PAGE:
THE SKY IS FALLING! Should you worry? (No.) Should FEMA? (A bit, yes.)
I'm an Instructor at Harvard, a consultant in risk perception and risk communication, author of How Risky Is it, Really? Why Our Fears Don't Always Match the Facts, and principal co-author of RISK, A Practical Guide for Deciding What's Really Safe and What's Really Dangerous in the World Around You. I run a program called Improving Media Coverage of Risk. I was the Director of Risk Communication at the Harvard Center for Risk Analysis, part of the Harvard School of Public Health, for 4 years, prior to which I was a TV reporter, specializing in environmental issues, for a local station in Boston for 22 years.
A friend of mine posted a snarky comment on Facebook about how foolish FEMA sounds, announcing it’s preparing for the crash landing of a satellite somewhere this week. Somewhere on the entire planet…nobody can be sure where. But 7/10’s of the earth’s surface is ocean, and the fires ignited by resistance of the earth’s atmosphere will reduce the 6 ton satellite to about 1,000 lbs of chunks of metal…so isn’t it ridiculous that an emergency management agency, with floods and storms and wild fires and earthquakes and all sorts of ‘real’ risks to prepare for, would get ready for this?
Well, yes. And no. Yes, the odds that any of this satellite’s remaining pieces will hit anybody, or even any building, are fantastically remote. So on the statistical likelihood that we are at risk, any investment in preparation seems ludicrous. But the odds aren’t zero, and that brings some other perspectives into play, because risk perception is not just about the odds. Trust in FEMA was demolished by the way the agency struggled to respond to Hurricane Katrina, part of which was their fault and part of which was the unprecedented severity and scope of that storm’s damage. The agency has been under new management and repairing it’s image pretty well with the competent way they’ve handled storms and floods and fires and other disasters the past few years. But that image repair is a fragile work in progress, and if a piece of the falling satellite whacked some neighborhood, or power plant, or school, or something that in fact did require an emergency response, FEMA would look pretty bad if they DIDN’T at least pay a little attention to this risk.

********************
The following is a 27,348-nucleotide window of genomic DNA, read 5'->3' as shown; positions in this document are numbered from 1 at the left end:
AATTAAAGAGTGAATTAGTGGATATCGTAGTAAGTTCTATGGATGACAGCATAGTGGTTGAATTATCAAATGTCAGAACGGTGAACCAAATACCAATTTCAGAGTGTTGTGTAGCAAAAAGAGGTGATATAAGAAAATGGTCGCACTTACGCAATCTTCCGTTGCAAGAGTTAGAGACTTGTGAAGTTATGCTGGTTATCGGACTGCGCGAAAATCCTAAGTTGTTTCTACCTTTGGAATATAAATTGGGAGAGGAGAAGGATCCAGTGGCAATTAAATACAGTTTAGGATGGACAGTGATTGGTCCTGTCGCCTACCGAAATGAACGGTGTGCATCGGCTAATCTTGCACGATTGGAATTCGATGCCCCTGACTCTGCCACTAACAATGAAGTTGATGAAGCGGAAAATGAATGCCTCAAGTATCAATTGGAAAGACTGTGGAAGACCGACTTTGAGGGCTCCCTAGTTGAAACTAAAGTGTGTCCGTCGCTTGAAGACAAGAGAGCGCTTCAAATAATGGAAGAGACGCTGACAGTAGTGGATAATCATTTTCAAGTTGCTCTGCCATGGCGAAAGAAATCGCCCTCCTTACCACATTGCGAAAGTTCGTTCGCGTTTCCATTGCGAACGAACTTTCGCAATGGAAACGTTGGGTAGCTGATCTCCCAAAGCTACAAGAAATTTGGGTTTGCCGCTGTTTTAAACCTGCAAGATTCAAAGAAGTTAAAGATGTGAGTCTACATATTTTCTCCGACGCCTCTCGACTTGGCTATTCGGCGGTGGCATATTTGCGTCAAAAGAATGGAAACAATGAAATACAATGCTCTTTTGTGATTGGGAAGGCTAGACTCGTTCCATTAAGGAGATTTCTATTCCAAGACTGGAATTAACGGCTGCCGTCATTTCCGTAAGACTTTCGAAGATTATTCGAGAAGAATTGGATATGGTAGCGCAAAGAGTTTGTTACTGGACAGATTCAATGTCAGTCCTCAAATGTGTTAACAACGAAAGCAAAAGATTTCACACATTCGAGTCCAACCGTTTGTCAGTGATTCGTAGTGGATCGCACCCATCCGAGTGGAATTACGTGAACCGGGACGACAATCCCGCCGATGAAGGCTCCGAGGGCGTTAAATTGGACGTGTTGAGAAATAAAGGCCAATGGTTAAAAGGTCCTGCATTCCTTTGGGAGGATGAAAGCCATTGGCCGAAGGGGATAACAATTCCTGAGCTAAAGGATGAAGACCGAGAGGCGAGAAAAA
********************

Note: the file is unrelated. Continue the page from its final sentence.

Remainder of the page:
What we think of FEMA is not just an issue for morale at that agency. It actually matters for our own well-being. The more we trust public safety agencies like FEMA (remember, FEMA and the state ‘EMAs’ are only coordinators of local resources like police and fire and other public safety services that do most of the actual responding), the more seriously we take their advisories about preparing for impending storms, the more we follow requests/orders for evacuation, the more we support them rather than criticize them, which keeps them adequately funded…and all of those things are good for OUR health and safety.
There is another risk issue raised by the imminent crash of satellite parts from the Upper Atmosphere Research Satellite (it ran out of fuel in 2005 so it can’t be steered to land in a particular spot.) The chances of serious damage are remote, but the consequence should a chunk of defunct satellite hit something critical (a power plant, an oil refinery, a bridge, a high rise urban office tower full of people) is potentially high. We invest huge amounts in preparing for low probability-high consequence risks all the time. Plane crashes. Nuclear power plant accidents. Just think of what we’re spending to respond if (most experts say when) terrorists strike again. I’m not talking about what we spend to prevent these events. I’m talking about preparations for responding to them if they happen. They are extraordinarily unlikely, but bad when they occur. So we get ready. Just in case.
And we expect the government agencies responsible for such things to be ready. And we criticize them when they aren’t. And our trust in them goes down. Which is actually not great for our health and safety. So while FEMA’s preparations (which basically just consist of having already on-duty personnel monitoring the situation) may seem ridiculous given the long odds that somebody or someplace gets whacked by falling satellite bits, “risk” involves more than the odds and statistics. It’s a matter of feelings too. It may sound silly that FEMA is preparing for this slim threat, but its also reassuring, and it is a wise bit of trust-building risk communication for them to let us know that they are paying attention, or our behalf…just in case.
(In case you’re actually worried about the soon-to-crash space debris…don’t worry too much. Here’s a great rundown of similar events. So far, no serious damage done.)
Giving our solar system a "slap in the face"
- A stream of galactic debris is hurtling at us, pulling dark matter along with it
- It's traveling so quickly it's been described as a hurricane of dark matter
- Scientists are excited to set their particle detectors at the onslffaught
The climate change we're witnessing is more dramatic than we might think.
A lazy buzz phrase – 'Is this the new normal?' – has been doing the rounds as extreme climate events have been piling up over the past year. To which the riposte should be: it's worse than that – we're on the road to even more frequent, more extreme events than we saw this year.
Once again, our circadian rhythm points the way.
- Seven individuals were locked inside a windowless, internetless room for 37 days.
- While at rest, they burned 130 more calories at 5 p.m. than at 5 a.m.
- Morning time again shown not to be the best time to eat.
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